Critical Supports for Low-Income Families Removed from Senate’s Budget
Last week, the Ohio Senate unveiled its version of the budget. We were happy to see proposals to extend Medicaid health coverage to mothers for 12 months after giving birth and expand eligibility for publicly funded childcare to 142 percent of the federal poverty level. We are concerned about other provisions of the budget including the removal of the Fair School Funding Plan—which had broad support in the education community, the five-percent income tax cut that reduces funding for important programs, and language that seeks to overturn the Ohio Supreme Court decision that indigent parents have a right to counsel in probate court adoption proceedings where losing permanent custody of their children is at stake. OPLC testified before the Finance Committee raising concern about several other provisions including:
- Elimination of Funding for the SCHIP Lead Abatement Program–This program provides lead abatement services for children under the age of six or pregnant women who qualify for Medicaid. The program has abated over 200 homes helping more than 580 children. The elimination of the SCHIP lead abatement program stalls Ohio’s progress in eliminating lead hazards before a child is poisoned.
- Medicaid Managed Care Procurement—The Senate is proposing to require the Department of Medicaid (ODM) to redo its procurement process for managed care plans. The provision would have ODM suspend its current selection process for new managed care organizations and begin a new process. The Ohio Department of Medicaid’s multi-year procurement process resulted in a significantly stronger managed care contract that will improve the wellbeing of some of Ohio’s most vulnerable residents. The Ohio Poverty Law Center released a report about the improvements the new contract will make by enhancing care coordination, standardizing the appeals process, and focusing on social determinants of health.
- Access to Broadband—The $190 million appropriated for Ohio Residential Broadband Expansion Grant Program was removed to help pay for tax cuts. The grant program would help to extend broadband infrastructure to unserved communities. There are still more than one million Ohioans who lack internet access.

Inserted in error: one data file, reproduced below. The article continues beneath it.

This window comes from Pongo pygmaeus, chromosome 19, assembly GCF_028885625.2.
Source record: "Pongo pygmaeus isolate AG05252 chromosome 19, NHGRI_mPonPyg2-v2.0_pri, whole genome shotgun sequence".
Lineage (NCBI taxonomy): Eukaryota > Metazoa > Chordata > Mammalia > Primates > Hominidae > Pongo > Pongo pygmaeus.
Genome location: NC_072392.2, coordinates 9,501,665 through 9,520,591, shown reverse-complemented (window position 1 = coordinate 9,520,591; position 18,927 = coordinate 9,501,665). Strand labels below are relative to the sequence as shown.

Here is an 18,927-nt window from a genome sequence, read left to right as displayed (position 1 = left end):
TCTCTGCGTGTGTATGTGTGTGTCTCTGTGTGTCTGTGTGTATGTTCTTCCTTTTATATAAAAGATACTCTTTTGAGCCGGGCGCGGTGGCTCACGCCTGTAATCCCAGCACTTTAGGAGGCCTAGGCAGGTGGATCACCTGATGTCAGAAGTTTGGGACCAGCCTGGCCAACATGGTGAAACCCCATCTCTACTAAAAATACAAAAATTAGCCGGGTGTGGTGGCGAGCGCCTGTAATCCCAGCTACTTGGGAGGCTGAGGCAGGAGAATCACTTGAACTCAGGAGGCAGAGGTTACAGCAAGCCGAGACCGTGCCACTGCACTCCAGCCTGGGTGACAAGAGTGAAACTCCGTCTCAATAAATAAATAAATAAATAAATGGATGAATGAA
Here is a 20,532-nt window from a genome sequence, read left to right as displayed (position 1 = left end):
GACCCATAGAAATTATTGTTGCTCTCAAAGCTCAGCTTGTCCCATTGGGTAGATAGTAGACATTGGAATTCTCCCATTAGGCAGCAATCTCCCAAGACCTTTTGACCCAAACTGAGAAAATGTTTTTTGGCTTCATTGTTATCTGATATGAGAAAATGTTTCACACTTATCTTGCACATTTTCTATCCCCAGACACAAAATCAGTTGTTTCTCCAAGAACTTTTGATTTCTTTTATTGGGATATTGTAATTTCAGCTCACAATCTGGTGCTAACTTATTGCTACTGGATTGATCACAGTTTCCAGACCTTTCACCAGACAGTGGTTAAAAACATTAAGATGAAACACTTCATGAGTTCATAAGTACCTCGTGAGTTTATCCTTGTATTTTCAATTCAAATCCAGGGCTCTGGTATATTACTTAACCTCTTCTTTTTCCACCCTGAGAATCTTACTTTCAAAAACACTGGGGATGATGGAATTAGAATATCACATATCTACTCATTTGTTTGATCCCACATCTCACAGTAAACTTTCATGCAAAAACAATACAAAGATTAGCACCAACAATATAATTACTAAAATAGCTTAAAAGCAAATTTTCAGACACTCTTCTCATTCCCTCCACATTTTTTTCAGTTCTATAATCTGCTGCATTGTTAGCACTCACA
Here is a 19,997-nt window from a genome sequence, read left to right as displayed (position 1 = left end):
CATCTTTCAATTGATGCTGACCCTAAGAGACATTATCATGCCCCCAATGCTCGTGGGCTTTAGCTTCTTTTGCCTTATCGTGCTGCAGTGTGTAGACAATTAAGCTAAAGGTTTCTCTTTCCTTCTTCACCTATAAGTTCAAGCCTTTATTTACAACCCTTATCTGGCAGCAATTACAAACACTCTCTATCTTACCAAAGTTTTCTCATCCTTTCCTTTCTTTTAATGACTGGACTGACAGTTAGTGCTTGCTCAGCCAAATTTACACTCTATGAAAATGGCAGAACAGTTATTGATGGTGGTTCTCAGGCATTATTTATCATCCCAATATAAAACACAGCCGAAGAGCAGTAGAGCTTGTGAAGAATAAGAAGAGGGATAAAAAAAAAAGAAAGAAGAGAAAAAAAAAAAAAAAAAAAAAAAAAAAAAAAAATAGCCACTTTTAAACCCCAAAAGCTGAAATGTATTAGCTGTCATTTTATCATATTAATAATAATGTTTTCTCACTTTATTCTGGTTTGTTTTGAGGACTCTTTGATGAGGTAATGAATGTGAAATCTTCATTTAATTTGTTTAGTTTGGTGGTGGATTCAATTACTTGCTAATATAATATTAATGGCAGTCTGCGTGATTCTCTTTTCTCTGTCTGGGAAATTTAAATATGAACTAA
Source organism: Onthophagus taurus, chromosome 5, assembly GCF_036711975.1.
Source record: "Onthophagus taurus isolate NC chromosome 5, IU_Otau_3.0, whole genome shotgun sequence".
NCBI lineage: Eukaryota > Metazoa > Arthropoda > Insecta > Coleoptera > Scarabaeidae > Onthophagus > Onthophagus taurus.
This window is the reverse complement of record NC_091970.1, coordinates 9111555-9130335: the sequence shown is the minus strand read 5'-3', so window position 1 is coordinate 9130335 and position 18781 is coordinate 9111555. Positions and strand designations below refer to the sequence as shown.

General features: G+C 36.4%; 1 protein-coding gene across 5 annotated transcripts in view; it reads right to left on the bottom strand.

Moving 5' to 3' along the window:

- Federal Unemployment Compensation Programs—The Senate would require that Ohio opt out of federal unemployment compensation programs before they expire. Opting out of these programs early will only exacerbate the struggles that unemployed Ohioans are still facing.
The Senate is expected to vote on the budget on June 10. A conference committee will be named to work out the differences between the House and Senate budgets. The budget must be signed by Governor Mike DeWine by June 30.
Proposed Tax Cut Does Not Help Those Who Need it the Most
The five percent across-the-board income tax reduction proposed by the Senate will not benefit low-income working Ohioans earning less than $22,000 annually. Any reduction in taxes should be targeted to those who need it the most to ensure economic recovery. According to a Policy Matters Ohio report on the proposed tax cut, “those in the middle fifth of the income spectrum, making between $41,000 and $64,000 a year, on average would pay $22 less a year. Nearly half of the tax reduction would go to those in the top 5%, who are paid more than $221,000 a year.”
Instead of the across-the-board tax cut, money could be better invested in programs that support families that struggle to make ends meet like childcare, kinship care, access to broadband, and lead abatement. But if a change is made in tax policy, lawmakers should enact a 10 percent refundable option to the existing 30 percent state Earned Income Tax nonrefundable credit. This targeted tax policy supports Ohioans working in low-wage jobs. According to modeling done by the Institute for Tax and Economic Policy, a 10 percent refundable credit would help 37 percent of families earning less than $22,000 a year with an average benefit of $230.
Ohio Poverty Law Center 2020 Annual Report Released
We are pleased to share our 2020 annual report. Despite unprecedented challenges this year, we are proud of our achievements and the progress made on behalf of Ohioans living in poverty. We were able to improve policies to respond to the pandemic, promote family stability, health, and education, and remove barriers to employment. We appreciate your support of our work.